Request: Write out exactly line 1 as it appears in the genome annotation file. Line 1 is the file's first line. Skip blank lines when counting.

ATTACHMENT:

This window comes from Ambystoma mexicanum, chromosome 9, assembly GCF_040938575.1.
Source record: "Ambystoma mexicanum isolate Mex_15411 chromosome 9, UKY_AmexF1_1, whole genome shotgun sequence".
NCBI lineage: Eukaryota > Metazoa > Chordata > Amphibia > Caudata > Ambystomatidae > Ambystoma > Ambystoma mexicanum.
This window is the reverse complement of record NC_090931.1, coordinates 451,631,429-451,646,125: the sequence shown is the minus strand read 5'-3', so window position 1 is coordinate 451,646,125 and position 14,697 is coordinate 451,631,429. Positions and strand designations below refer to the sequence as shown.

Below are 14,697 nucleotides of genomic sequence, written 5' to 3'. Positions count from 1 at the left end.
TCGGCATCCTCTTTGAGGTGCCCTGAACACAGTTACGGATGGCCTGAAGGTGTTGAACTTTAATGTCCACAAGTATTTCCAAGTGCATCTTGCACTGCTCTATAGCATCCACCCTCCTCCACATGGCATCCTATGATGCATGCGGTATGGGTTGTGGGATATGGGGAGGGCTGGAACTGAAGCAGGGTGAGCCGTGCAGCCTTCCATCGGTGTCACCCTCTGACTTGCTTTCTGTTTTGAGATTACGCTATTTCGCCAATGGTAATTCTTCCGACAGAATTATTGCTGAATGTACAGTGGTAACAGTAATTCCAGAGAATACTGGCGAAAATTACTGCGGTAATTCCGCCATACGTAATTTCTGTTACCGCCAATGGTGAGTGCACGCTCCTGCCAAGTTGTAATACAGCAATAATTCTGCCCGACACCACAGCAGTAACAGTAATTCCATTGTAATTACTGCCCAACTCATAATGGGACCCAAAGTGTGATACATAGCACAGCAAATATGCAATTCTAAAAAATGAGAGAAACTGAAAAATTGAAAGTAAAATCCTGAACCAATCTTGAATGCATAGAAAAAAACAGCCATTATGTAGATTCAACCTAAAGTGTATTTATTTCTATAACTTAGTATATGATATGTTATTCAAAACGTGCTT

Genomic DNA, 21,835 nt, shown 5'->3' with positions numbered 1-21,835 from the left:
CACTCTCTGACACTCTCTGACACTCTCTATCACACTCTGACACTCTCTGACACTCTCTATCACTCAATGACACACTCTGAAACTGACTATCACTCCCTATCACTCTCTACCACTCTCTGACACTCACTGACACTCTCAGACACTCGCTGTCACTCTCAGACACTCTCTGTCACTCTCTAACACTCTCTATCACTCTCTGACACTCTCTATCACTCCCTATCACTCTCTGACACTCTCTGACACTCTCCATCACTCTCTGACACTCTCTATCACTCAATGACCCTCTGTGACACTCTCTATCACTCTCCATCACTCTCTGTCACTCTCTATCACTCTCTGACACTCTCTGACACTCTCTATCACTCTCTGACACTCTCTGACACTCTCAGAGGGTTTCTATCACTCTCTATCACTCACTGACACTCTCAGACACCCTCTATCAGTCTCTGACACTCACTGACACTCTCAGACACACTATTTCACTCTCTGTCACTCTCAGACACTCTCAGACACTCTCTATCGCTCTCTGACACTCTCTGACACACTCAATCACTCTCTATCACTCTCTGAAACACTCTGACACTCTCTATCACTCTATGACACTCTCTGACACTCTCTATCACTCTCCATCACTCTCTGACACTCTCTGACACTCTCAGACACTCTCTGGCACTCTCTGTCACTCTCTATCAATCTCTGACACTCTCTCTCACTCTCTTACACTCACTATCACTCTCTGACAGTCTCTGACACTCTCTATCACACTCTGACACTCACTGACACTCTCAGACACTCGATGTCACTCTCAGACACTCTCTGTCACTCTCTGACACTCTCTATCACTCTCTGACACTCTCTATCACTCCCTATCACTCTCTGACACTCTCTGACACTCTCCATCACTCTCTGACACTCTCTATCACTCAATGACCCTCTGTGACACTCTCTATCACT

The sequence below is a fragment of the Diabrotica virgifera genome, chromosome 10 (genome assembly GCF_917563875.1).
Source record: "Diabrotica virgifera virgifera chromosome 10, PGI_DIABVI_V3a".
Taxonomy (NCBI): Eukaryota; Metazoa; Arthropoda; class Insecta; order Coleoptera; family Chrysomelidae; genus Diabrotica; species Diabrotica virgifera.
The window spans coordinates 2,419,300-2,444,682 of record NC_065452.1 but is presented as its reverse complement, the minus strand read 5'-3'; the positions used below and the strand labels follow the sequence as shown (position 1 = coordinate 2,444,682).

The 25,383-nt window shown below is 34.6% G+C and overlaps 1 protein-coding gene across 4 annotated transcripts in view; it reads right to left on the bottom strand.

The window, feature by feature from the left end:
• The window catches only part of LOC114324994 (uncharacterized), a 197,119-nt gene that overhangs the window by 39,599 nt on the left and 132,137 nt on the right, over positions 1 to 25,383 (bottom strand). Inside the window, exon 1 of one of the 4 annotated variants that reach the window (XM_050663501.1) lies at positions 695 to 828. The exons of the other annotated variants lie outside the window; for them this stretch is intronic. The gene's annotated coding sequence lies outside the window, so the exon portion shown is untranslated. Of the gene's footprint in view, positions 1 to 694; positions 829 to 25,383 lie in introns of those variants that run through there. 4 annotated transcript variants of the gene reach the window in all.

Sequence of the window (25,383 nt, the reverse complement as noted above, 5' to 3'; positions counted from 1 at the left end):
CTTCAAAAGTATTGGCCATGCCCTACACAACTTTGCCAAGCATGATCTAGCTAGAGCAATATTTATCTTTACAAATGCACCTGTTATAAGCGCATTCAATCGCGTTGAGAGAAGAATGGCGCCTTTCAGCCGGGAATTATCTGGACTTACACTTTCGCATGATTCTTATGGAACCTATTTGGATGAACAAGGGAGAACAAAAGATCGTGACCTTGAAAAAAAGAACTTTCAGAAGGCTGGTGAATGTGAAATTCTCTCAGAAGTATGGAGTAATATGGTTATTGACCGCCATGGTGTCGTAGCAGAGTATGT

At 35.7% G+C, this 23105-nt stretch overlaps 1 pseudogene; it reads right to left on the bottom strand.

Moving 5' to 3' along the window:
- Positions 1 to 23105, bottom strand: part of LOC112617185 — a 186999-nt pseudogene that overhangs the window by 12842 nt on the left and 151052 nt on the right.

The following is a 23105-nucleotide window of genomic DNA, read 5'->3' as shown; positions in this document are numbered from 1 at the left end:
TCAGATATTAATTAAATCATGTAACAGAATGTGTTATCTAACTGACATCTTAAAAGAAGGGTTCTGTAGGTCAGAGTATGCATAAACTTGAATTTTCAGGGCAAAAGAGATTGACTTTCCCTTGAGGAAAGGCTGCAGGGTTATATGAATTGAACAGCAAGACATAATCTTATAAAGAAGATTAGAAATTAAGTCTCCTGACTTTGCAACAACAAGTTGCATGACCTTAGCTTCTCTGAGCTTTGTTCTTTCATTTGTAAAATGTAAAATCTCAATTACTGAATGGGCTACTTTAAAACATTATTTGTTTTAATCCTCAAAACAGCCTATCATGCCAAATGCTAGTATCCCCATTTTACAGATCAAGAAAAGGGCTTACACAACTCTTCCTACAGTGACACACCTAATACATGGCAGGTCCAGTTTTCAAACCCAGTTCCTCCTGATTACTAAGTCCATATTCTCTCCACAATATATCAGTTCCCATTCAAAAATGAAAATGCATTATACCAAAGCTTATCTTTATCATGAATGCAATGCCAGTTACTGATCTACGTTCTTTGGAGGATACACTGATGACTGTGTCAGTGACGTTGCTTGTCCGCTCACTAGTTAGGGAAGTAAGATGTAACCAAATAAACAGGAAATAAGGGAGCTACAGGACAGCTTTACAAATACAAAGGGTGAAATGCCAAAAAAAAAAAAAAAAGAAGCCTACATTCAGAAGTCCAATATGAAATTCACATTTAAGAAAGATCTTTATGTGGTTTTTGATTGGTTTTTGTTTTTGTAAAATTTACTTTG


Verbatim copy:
This window comes from Ambystoma mexicanum, chromosome 9, assembly GCF_040938575.1.